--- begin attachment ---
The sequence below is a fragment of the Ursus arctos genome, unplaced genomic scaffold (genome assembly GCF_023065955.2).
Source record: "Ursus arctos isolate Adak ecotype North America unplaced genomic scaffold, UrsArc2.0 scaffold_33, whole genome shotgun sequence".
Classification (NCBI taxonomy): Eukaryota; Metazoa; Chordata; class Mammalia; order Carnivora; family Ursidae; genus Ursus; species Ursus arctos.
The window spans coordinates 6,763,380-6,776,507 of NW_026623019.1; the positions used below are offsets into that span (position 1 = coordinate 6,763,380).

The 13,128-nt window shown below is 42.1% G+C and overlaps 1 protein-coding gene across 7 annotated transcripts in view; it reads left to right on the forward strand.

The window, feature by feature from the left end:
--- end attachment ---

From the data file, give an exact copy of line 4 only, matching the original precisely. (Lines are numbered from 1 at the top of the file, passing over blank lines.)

The window spans coordinates 6,763,380-6,776,507 of NW_026623019.1; the positions used below are offsets into that span (position 1 = coordinate 6,763,380).